Tunisia said it will prosecute those found to have used online platforms to criticise government officials, the Ministries of Justice, Interior and Technology said on Wednesday.
They said measures have been set out to reveal the identity of social media users who intend "to exploit these platforms" to promote "false news, data and rumours".
They accused unnamed people of seeking to "harm the interests of the state" and "slander state symbols".
The three ministries also said those who share content produced by others could face criminal charges.
At a cabinet meeting at Carthage Palace on Wednesday, President Kais Saied accused those who share criticism online of attempting "to create chaos and destabilise" the country.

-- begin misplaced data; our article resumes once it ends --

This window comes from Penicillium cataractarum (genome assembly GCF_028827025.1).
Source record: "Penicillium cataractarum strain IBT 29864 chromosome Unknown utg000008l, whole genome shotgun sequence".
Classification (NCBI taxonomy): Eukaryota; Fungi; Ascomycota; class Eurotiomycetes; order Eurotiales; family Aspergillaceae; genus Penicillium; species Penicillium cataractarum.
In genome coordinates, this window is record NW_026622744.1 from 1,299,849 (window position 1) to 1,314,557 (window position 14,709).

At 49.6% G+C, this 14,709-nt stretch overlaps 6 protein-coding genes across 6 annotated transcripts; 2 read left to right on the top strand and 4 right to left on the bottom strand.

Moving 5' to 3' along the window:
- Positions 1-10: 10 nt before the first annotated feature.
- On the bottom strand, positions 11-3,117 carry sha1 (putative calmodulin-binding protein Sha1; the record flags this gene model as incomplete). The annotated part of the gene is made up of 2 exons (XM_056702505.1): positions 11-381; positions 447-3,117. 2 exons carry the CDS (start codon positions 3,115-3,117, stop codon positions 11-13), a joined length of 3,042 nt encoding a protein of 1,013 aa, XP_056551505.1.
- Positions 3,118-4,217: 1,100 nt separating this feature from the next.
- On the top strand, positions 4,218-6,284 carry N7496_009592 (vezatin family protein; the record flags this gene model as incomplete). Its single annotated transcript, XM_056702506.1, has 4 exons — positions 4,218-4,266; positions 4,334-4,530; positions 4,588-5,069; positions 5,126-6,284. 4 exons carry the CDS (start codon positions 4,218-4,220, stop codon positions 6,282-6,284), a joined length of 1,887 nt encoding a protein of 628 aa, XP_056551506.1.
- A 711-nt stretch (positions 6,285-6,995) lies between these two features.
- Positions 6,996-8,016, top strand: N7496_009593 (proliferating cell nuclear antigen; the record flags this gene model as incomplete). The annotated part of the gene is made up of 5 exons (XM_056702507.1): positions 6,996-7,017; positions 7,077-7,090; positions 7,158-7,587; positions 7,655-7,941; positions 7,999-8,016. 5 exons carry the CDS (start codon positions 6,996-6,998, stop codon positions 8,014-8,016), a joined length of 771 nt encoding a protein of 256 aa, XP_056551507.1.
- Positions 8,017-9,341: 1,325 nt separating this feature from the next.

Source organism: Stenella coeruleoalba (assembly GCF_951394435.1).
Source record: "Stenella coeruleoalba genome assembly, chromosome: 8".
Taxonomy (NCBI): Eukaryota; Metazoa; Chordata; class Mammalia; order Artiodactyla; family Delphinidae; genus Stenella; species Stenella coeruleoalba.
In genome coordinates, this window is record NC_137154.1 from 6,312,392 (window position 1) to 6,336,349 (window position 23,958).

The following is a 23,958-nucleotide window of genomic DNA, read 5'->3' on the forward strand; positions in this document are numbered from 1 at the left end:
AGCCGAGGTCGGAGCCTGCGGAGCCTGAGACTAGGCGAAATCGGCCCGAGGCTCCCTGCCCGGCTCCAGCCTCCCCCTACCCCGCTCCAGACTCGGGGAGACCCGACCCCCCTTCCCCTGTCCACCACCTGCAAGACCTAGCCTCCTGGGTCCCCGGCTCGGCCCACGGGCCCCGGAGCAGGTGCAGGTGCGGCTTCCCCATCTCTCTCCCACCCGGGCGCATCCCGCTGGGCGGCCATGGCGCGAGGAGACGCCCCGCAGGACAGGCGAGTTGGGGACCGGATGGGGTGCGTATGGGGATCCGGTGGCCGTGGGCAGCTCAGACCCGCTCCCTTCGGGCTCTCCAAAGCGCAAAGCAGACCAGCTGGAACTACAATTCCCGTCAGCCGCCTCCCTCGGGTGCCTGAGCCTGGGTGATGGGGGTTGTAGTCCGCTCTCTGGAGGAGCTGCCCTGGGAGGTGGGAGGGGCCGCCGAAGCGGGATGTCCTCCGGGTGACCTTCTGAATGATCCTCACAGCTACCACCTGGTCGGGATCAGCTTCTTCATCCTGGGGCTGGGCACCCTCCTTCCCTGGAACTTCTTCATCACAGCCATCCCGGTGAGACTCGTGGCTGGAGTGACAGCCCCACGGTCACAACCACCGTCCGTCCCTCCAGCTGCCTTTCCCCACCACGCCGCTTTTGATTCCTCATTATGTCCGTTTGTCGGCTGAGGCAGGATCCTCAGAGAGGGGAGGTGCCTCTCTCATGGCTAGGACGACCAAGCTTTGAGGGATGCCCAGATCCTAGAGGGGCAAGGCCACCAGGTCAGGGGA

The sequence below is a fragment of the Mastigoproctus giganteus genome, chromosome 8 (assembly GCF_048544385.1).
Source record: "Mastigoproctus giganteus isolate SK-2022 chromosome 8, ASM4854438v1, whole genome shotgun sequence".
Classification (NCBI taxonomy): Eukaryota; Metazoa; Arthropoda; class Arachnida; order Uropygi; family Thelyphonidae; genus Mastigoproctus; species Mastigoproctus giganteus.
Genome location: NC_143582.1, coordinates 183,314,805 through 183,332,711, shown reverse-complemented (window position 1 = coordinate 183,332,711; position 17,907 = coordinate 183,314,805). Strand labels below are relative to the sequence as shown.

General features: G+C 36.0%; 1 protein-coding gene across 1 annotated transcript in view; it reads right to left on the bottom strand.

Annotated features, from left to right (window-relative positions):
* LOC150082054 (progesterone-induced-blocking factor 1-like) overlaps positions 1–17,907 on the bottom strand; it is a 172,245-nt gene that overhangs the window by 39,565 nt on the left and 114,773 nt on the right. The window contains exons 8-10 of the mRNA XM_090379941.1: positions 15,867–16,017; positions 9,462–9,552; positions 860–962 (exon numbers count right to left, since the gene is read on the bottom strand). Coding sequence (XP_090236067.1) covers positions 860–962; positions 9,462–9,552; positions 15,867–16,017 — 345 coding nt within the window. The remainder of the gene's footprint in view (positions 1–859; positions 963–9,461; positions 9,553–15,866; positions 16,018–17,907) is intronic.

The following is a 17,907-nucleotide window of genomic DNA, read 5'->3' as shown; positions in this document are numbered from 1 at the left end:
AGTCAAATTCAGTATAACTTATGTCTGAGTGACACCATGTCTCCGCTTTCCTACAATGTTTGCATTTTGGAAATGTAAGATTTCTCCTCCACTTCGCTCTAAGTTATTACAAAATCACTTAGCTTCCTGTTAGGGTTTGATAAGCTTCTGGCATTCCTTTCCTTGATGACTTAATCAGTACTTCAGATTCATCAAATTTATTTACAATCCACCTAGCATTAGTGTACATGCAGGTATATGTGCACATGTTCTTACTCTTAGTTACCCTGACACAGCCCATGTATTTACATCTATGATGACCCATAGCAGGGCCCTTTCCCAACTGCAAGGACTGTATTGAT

“Defamation and threat campaigns occur in many cases to target a specific party or people with [specific official] positions,” he said on the presidency Facebook page.
“Such coincidence indicates prior and arranged planning by groups whose goal is to create chaos and destabilise.”
Mr Saied issued a decree in September against spreading false information and rumours online, with prison sentences of up to 10 years for offenders.
Anyone found to have used information networks to “promote [or] publish ... false news" to harm public security and national defence could face a five-year prison sentence and a fine of 50,000 Tunisian dinars ($15,600).
The prison sentence could double to 10 years if the victim is a public official.
Since then, several bloggers, activists and journalists have faced charges relating to online criticism of Mr Saied and his government, and some political opponents have been jailed.